Jack says not really. He tries not to punish or reward himself but rather reflect and improve. “There’s a fine line between useful reflection and being overly critical on your performance. Something I’ve always struggled with as my own worst critic but am getting better at it with more experience.”
One routine Jack completes after a tournament no matter what, regardless of the end result, is he writing in his journal. It’s judo specific journal, where he writes down what happened and how he felt. He reflects on it later and evaluates how things have changed over time.
With the conclusion of the competition, Jack stressed his final goal to accomplish while traveling and competing: to experience the culture and scenes around the city he is in. Stating that though it is not always the most glamorous of travel, because you are often holed up in hotels, trying to make weight and prepare, he always makes an extra effort to get out of the hotel and explore whatever city he is visiting.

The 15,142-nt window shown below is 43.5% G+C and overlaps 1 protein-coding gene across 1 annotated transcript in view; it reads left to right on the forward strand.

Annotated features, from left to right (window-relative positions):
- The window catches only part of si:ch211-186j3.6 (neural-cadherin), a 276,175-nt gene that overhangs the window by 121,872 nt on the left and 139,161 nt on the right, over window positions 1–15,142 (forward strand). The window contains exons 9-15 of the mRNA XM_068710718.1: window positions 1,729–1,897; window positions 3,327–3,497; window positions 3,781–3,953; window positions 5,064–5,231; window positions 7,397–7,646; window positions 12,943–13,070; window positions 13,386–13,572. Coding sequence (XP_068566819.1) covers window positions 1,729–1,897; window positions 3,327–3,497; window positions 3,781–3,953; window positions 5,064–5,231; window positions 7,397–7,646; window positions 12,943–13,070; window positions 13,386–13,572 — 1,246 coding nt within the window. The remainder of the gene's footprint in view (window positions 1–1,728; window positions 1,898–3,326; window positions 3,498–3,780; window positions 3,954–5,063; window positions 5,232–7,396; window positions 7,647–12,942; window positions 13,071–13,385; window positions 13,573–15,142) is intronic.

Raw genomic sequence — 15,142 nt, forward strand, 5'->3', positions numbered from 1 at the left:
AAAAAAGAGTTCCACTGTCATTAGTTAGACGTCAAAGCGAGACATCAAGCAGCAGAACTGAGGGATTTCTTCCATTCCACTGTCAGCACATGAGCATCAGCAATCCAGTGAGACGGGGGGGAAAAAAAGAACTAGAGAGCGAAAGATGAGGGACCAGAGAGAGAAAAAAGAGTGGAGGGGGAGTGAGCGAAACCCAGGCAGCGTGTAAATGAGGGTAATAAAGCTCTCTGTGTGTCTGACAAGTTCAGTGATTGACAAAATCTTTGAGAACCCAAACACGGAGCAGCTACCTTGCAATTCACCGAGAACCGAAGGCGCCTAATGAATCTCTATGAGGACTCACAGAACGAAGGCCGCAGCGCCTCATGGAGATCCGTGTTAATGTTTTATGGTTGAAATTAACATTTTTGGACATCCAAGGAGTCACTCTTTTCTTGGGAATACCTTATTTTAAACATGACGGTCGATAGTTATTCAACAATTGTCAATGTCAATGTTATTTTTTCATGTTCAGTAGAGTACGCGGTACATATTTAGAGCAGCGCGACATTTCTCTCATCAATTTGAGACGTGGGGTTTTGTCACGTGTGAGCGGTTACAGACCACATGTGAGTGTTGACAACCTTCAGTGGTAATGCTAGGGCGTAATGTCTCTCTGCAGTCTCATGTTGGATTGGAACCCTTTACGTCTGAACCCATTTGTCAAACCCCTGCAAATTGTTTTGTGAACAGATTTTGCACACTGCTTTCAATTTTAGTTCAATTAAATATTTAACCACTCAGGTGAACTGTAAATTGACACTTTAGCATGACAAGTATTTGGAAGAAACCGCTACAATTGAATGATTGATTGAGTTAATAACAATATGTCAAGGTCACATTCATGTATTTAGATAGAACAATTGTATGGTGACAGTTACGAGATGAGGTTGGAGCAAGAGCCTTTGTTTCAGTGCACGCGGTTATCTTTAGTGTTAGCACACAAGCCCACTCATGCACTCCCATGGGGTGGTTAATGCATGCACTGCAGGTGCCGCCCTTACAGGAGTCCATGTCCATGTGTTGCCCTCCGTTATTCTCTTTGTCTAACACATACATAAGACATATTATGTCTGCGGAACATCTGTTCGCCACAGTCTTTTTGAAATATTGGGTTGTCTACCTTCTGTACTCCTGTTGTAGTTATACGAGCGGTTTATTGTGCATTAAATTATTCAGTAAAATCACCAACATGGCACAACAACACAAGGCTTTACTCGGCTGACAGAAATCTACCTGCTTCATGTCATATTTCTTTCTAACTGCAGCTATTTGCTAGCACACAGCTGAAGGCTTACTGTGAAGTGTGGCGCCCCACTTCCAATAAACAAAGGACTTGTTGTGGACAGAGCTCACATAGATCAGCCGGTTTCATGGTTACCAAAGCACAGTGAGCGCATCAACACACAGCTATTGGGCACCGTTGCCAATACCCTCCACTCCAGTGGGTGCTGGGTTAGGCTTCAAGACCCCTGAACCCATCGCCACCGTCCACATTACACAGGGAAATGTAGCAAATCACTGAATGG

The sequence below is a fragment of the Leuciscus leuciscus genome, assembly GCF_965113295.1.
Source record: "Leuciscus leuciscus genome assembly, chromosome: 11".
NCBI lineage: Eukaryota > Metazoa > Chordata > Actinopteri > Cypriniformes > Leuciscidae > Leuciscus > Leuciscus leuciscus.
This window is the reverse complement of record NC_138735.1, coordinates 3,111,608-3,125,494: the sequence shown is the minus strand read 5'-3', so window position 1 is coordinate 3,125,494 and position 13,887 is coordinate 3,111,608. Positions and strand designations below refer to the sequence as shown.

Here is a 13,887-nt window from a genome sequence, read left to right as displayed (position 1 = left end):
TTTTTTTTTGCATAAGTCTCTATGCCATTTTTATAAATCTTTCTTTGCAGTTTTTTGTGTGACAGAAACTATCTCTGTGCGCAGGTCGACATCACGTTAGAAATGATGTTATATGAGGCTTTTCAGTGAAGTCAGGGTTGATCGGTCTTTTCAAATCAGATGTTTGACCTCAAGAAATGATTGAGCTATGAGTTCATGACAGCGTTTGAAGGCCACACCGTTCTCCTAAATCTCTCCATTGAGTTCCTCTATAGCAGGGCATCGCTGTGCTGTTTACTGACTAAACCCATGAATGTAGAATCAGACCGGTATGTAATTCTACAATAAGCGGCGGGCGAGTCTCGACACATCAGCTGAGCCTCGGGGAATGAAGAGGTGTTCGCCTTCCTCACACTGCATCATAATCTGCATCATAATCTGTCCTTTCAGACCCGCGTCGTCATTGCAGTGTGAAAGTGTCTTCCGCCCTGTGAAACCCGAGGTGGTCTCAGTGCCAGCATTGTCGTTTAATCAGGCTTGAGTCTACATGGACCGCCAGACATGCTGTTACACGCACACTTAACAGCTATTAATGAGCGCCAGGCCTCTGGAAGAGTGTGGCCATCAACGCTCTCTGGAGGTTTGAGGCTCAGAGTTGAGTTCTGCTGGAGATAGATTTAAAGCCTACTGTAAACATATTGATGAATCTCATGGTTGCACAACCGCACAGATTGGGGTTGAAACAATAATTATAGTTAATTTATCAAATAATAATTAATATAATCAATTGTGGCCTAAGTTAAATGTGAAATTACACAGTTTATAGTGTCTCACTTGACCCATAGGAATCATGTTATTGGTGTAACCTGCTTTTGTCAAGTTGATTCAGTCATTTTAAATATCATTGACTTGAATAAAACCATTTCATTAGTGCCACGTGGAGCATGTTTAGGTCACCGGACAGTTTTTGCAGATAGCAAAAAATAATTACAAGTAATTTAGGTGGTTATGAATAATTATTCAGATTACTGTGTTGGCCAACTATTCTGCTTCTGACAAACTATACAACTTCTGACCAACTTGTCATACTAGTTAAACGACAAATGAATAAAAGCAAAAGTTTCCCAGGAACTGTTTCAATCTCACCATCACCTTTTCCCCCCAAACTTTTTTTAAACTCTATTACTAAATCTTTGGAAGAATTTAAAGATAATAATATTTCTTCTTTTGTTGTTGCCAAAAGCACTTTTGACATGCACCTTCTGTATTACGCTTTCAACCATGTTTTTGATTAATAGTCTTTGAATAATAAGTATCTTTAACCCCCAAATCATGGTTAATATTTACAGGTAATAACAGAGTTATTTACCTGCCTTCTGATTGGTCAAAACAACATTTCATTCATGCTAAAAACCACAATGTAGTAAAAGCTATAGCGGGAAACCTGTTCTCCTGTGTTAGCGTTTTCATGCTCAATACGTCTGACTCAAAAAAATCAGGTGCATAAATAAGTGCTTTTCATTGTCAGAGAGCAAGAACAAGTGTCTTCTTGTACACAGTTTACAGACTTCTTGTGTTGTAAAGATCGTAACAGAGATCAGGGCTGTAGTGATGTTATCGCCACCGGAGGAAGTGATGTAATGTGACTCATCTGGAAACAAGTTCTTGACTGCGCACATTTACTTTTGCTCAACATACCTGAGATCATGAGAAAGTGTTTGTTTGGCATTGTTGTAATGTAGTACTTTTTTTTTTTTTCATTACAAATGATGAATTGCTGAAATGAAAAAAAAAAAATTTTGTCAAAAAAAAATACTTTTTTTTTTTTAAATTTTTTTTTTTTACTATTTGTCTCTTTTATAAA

Speaking with Jack really helped us put into perspective what goes into a typical competition day from the meticulous preparation, the importance of eating, and the maintenance of mental focus throughout, we really enjoyed his insight into the Olympic journey.
While competition days are a single day, they can not be looked at in a vacuum. Months of training and traveling happen in-order to make these days possible. Judoka will often be traveling across the world for tournaments which comes with pressing mental and physical issues.
Did this change your perspective on what these athletes go through? Do you think you could do this as a career? Let us know below!